Reflecting on Zeph. 2:3; 3:12-13
Some of us may remember the medieval chant, the Dies Irae (Day of Wrath). It used to be sung at funerals, portending terrible judgment on the Last Day. Thankfully, today we hear texts that stir our hearts with hope in the resurrection.
Dies Irae was inspired by the first chapter of Zephaniah, verses 14-18: Neither their silver nor their gold will be able to save them on the day of the Lord’s wrath (vs. 18) . But in today’s reading of the SECOND chapter of Zephaniah we hear the good news. The Day of Wrath will be redeemed by the Day of Humility! The humble and lowly will become the Faithful Remnant of God.
Oh, how I want to be in that number. But how do we who have never been materially poor crowd in with, as Richard Rohr writes, the poor in spirit, whose “material poverty has broken their spirit”? My only answer is to hang out with people who serve those who are poor with abundant love.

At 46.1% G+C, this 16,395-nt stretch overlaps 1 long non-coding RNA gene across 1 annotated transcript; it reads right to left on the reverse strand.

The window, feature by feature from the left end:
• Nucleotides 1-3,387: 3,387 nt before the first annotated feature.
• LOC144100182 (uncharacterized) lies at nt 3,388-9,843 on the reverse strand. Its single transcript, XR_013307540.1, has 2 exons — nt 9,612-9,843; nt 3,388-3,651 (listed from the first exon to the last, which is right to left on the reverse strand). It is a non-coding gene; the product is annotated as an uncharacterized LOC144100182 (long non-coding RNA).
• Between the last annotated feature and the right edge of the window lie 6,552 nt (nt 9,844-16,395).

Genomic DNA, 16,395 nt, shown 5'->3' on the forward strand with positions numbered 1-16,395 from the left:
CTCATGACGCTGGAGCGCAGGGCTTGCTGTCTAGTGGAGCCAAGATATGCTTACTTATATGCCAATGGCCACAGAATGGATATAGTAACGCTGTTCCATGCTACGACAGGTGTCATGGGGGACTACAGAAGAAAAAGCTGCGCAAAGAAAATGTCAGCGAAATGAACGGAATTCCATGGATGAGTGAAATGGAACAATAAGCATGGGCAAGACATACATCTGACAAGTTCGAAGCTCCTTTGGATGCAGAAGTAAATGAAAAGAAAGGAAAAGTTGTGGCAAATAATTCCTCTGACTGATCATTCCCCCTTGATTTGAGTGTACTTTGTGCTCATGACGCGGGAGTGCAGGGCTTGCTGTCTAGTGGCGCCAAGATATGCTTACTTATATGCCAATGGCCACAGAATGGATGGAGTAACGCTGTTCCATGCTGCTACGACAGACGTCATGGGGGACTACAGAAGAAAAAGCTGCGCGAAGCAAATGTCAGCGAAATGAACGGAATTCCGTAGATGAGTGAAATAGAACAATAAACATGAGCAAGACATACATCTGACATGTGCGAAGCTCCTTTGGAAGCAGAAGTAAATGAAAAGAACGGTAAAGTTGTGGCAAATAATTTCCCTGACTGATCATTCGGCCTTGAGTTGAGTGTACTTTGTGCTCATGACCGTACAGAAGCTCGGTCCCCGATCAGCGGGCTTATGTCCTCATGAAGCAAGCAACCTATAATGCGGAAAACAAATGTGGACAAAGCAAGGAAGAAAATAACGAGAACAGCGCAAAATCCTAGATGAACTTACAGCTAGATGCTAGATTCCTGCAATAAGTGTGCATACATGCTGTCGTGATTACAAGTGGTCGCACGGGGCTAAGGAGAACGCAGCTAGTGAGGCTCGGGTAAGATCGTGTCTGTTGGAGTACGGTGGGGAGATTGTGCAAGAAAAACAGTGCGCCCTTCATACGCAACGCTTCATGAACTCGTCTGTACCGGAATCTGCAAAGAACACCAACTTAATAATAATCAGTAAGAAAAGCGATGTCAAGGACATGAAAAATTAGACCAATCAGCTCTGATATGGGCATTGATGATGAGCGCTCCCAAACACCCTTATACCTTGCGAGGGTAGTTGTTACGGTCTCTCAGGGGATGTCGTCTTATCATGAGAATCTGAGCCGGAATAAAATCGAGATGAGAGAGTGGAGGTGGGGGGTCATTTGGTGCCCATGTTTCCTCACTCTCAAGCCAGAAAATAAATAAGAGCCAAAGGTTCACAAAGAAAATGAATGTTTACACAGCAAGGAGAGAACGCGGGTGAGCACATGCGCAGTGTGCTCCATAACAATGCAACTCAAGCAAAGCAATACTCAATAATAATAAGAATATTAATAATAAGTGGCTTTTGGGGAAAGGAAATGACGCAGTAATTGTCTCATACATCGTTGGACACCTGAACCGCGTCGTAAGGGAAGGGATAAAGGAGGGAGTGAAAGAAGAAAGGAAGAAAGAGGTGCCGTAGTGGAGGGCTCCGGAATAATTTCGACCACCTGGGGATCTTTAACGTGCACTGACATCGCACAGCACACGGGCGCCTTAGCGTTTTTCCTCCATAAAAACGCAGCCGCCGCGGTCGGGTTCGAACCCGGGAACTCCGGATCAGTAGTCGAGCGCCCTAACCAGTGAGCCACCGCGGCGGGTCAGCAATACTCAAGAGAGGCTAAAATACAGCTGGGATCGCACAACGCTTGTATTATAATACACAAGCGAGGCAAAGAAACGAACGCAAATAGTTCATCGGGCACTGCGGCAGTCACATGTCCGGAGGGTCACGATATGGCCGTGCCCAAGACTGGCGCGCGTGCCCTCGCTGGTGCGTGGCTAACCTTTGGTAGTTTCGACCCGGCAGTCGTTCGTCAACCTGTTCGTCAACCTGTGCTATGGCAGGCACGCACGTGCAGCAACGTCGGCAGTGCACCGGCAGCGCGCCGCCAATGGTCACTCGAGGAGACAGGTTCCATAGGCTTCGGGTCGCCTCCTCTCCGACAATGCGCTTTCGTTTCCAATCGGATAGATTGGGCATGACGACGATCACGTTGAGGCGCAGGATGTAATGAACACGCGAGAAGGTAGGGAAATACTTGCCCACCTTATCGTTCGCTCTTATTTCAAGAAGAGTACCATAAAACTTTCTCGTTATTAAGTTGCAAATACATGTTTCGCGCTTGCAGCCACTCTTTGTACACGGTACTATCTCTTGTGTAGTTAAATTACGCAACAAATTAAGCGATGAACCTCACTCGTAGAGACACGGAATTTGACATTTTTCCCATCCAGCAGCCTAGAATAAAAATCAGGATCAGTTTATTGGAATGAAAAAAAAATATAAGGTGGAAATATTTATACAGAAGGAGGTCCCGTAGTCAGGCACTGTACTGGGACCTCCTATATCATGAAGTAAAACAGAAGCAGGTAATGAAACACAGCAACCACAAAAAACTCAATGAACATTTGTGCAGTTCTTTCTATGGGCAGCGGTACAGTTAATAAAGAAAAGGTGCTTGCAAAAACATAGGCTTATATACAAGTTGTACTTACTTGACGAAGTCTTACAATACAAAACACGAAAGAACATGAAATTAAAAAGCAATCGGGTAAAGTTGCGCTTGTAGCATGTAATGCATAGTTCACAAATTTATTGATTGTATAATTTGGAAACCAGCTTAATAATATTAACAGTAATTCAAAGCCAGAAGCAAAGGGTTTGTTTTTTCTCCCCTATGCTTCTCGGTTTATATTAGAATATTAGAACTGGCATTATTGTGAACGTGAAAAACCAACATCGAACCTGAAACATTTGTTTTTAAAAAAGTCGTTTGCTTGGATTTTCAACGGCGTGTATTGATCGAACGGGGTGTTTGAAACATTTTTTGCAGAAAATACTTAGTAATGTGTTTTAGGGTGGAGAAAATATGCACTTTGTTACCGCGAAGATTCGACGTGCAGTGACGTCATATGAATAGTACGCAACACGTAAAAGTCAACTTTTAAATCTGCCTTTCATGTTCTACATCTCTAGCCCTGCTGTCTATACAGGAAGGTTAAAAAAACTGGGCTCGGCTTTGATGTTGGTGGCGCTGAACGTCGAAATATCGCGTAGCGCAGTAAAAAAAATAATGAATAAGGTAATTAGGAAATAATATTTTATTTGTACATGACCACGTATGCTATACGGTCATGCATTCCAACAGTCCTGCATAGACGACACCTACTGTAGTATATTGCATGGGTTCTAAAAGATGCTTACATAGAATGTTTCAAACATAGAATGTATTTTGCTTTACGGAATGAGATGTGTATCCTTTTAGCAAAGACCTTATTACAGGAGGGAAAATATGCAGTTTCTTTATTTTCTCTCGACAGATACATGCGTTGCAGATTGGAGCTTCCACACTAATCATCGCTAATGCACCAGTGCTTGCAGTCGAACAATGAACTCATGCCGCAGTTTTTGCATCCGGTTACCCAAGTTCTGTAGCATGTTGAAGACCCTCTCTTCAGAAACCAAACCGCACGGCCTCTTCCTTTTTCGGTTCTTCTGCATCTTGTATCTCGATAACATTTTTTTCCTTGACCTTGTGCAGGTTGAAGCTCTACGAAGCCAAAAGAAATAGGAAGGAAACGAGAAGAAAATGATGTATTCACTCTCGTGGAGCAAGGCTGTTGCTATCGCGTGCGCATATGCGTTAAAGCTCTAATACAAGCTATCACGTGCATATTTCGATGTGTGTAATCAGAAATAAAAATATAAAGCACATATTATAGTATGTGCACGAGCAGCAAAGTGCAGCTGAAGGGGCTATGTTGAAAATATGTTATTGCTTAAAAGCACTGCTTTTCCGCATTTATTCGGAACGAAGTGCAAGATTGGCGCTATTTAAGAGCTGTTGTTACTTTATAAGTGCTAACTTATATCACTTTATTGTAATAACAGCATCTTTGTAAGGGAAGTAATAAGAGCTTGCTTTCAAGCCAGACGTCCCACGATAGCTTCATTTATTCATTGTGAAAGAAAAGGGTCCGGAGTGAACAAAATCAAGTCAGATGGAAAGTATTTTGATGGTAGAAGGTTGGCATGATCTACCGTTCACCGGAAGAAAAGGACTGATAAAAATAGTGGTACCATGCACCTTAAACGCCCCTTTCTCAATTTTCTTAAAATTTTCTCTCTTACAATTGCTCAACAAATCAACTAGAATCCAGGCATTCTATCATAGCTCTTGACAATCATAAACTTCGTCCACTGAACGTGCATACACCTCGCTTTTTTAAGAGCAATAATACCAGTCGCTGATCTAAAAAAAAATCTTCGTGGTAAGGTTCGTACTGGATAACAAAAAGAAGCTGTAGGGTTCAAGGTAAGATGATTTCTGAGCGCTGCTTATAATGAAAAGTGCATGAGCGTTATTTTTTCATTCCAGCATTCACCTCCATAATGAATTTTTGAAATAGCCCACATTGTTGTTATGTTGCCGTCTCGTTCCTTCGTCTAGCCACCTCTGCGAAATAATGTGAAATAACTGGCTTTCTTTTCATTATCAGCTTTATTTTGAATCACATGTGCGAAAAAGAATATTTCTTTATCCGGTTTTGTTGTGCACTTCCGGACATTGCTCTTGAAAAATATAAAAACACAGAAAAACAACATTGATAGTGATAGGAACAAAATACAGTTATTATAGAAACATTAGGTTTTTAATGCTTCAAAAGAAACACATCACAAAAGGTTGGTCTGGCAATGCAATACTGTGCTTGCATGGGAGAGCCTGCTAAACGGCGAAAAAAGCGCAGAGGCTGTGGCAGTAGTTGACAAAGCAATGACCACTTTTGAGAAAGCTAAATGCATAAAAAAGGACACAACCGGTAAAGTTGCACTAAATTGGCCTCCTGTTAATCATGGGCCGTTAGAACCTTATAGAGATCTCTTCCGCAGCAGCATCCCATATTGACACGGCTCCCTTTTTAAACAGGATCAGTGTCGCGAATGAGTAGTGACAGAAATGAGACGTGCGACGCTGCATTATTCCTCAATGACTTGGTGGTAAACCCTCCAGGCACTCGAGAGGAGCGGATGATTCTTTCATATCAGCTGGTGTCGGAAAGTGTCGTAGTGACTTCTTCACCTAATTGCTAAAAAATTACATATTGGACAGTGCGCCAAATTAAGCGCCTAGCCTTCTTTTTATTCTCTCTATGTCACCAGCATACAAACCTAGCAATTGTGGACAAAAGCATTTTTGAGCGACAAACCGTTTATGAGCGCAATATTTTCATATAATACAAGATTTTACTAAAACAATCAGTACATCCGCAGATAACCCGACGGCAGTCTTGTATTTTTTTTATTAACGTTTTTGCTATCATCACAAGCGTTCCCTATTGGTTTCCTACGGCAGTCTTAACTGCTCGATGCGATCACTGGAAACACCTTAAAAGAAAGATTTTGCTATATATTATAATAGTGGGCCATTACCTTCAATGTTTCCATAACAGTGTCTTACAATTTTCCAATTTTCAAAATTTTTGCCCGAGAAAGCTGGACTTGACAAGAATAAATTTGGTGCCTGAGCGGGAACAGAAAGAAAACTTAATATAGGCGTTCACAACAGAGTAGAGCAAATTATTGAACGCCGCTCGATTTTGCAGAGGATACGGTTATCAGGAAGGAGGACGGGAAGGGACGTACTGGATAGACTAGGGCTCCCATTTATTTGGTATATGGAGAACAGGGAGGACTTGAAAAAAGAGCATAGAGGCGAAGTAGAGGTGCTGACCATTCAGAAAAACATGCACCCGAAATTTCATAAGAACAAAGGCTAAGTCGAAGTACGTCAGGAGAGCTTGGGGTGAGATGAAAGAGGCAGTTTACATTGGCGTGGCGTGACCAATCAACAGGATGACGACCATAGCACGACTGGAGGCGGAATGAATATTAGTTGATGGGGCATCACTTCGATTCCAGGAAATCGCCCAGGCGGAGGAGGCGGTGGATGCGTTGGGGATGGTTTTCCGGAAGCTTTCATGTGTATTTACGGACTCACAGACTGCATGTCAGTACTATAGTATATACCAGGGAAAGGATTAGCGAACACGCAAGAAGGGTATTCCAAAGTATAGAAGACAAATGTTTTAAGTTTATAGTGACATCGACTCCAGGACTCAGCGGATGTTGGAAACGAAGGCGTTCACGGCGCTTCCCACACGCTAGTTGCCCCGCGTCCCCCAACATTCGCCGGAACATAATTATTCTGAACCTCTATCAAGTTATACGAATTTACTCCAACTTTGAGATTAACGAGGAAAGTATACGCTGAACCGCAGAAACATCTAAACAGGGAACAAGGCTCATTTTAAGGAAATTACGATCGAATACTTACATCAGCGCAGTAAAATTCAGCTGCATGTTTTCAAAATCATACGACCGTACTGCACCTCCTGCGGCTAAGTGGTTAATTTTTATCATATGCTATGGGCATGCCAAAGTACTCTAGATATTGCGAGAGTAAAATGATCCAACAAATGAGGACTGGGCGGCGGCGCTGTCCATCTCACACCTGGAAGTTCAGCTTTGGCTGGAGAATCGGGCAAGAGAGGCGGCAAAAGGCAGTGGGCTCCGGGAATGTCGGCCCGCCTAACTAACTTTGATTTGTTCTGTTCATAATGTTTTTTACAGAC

Our parish is partnering with Lutheran Family Services to help resettle a large Afghan family. This has required a handful of talented, selfless people to put in hundreds of hours of hard work, navigating endless government forms, securing housing (humble as it is), finding schools with Dari speakers on site, navigating four car seats to drive the kids to doctor’s appointments, and so much more.
They have so many stories of what they are learning from this family. Christ, who will always side with the poor, begs us to place ourselves in proximity to “the weak of the world,” so that we too may learn from them. Theirs is the kingdom.
Have you ever been inspired by someone who is “humble and lowly”?